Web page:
There was nothing that the infantry could do. A total of about 200 enemy had been counted in the area near the bridge. Withdrawal accordingly was made. Ten men of the counter-attack were killed or wounded. Lt Donald was wounded.
The fierce fighting continued. At 1800 hours, the situation was not food. Enemy forces were fairly thick in the valley between Battalion HQ and HQ Coy. C Coy appeared to have lost two platoons and D Coy one and the other two platoons of D Coy had suffered exhausting losses. The enemy were working round and over the ridge to the rear of Battalion HQ and A Coy and the coy was becoming badly pressed.
Among the supporting arms, the machine-gun section supporting D Coy had suffered severe casualties and the loss of one gun. The other section near Maleme was out of action. The 3”, 4” and Bofors guns had all been put out of action. The battalion’s two 3” mortars, after stout work were unserviceable.
It was calculated that 1800 enemy troops had been landed about the airfield. Many had been killed, but many still were fighting. The battalion itself had suffered heavy losses.
Because of the weak communications, the whereabouts of the counter-attacking battalion could not be discovered. After much consideration, Col Andrew decided upon withdrawal of he rest of he unit to B Coy’s lines. Col Andrew advised Brigade that unless orders to the contrary were received he intended to consolidate the rest of the unit with B Coy, the coy havinf suffered less that the four others. A reply was not received. At about 2100 hours, the time set for the move, a coy of 23 Battalion reached A Coy’s lines and the CO and a section went forward with Lt McAra on reconnaissance. Enemy were encountered and in a short fire-fight Lt McAra was killed. The OC then made contact with Battalion HQ and with his force withdrew.
Upon consolidation on B Coy’s ridge, Col Andrew discovered that the enemy’s push to the east was endangering the line of communication to 21 and 23 Battalions. If the push succeeded, the battalion would be surrounded. There were other momentous factors to weigh. With the withdrawal to the east ridge, the enemy was now in possession of the higher ground lately occupied by A Coy. It was certain that, upon the morrow that the enemy would apply saturation bombardment to the new, restricted area. The grave questions for Col Andrew to decide were whether to accept the certainty of many more casualties and probable surrounding and capture, or to withdraw.
The decision to withdraw was made. By dawn, the remnant of the battalion, of a force of 250 all ranks, was in 23 Battalion’s area. During withdrawal at 0100 hours, elements of the Maori Battalion reached the outskirts of Maleme.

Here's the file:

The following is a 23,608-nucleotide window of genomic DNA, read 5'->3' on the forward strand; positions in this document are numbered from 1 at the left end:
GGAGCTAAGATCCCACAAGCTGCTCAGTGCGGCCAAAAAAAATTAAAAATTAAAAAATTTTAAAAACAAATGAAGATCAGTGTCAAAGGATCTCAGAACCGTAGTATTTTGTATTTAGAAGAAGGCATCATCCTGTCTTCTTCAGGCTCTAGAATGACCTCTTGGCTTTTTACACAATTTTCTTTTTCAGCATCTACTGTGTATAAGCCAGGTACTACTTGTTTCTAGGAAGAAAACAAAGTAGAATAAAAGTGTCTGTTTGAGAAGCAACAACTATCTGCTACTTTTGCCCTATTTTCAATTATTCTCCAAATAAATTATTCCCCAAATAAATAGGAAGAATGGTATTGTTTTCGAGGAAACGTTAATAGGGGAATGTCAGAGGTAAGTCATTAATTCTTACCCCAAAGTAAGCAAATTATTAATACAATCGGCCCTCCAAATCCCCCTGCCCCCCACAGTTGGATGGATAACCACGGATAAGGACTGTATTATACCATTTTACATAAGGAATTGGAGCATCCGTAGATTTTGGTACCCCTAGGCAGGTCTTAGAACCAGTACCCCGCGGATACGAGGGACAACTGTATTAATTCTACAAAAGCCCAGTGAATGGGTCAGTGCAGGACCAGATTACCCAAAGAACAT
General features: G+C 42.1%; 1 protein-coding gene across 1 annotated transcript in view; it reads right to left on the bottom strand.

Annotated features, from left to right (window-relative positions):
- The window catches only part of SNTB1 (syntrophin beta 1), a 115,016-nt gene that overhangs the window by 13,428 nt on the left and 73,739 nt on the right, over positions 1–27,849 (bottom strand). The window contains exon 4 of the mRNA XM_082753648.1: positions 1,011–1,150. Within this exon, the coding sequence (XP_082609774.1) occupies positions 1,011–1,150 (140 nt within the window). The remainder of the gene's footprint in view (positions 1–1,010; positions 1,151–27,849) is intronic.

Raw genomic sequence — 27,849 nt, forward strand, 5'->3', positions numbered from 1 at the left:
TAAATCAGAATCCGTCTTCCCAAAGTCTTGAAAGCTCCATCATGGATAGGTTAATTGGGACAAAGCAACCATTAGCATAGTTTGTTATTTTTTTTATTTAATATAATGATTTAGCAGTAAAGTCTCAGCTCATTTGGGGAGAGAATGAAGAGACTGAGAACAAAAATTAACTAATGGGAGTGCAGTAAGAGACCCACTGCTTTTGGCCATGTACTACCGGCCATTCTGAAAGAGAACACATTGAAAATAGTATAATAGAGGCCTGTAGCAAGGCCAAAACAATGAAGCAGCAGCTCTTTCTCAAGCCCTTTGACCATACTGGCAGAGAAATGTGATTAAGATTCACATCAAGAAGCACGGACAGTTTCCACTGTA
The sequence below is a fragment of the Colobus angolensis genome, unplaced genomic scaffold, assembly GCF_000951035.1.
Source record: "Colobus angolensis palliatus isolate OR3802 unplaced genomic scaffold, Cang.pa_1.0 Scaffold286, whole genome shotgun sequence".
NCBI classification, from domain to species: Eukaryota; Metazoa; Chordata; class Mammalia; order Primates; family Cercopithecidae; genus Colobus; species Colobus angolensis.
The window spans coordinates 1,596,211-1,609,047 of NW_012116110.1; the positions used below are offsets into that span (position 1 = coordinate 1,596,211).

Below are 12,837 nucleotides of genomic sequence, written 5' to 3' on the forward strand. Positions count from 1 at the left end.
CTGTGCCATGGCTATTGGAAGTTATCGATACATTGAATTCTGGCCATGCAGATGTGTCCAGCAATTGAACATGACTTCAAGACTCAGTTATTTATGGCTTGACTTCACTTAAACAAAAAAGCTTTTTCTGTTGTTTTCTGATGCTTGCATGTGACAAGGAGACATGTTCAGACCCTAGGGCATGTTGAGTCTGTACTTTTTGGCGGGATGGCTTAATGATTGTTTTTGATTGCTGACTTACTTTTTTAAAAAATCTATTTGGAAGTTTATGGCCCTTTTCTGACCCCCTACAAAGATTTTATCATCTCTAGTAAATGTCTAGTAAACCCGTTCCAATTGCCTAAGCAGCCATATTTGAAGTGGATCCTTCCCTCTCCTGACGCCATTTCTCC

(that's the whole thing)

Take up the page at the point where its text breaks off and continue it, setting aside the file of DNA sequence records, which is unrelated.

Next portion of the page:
The field had been given up – but not without honour. A section leader of C Coy, L/Cpl JT Mehaffey, died to save his men. When an enemy grenade landed in the trench occupied by his section, Mehaffey jumped upon it and stood his ground. He died in the evening from his wounds. He was recommended for a posthumous Victoria Cross.
Lt Slade, badly wounded, asked for a tin of milk and ordered his men to leave him. They went, knowing his end was near, but reluctant not to leave a brave man.
Pte J Hayes, a signaller, was told as he set out from Battalion HQ for C Coy that it was believed that enemy occupied the olive grove of the Coy HQ. Hayes shrugged his roll of field cable higher on his shoulder. “That’s my bloody job to find out,” he said, and kept on his way.
Sjt Flashoff was badly wounded and not rescued until after dark. In spite of his pain, he broke his bayonet in two, dismantled his rifle down to the firing pin and threw the parts away.
As Pte Donoghue walked with his hands up into the RAP, he said to Sjt G Dillon, who was inside: “I am a prisoner.” Dillon looked at the German. “Any more about? No? Right.” With a bound he and Donoghue were at the enemy and in a trice they had taken him prisoner.
Of the coys, B suffered least; the term was relative, for no one took much pleasure in the bombing throughout the day.
A Coy took part in the general fire against the paratroopers and soon afterward felt the first pressure of the enemy thrust. This exploited the boundary with D Coy.
C Coy was under heavy pressure from the early morning and sustained so many casualties that only 27 men were left when withdrawal was made. By that time, the remnant was within a small defended area upon which the enemy made a successful assault just after the order for withdrawal had been given. As the enemy entered the area from the west, the coy withdrew to the east, each man in stockinged feet.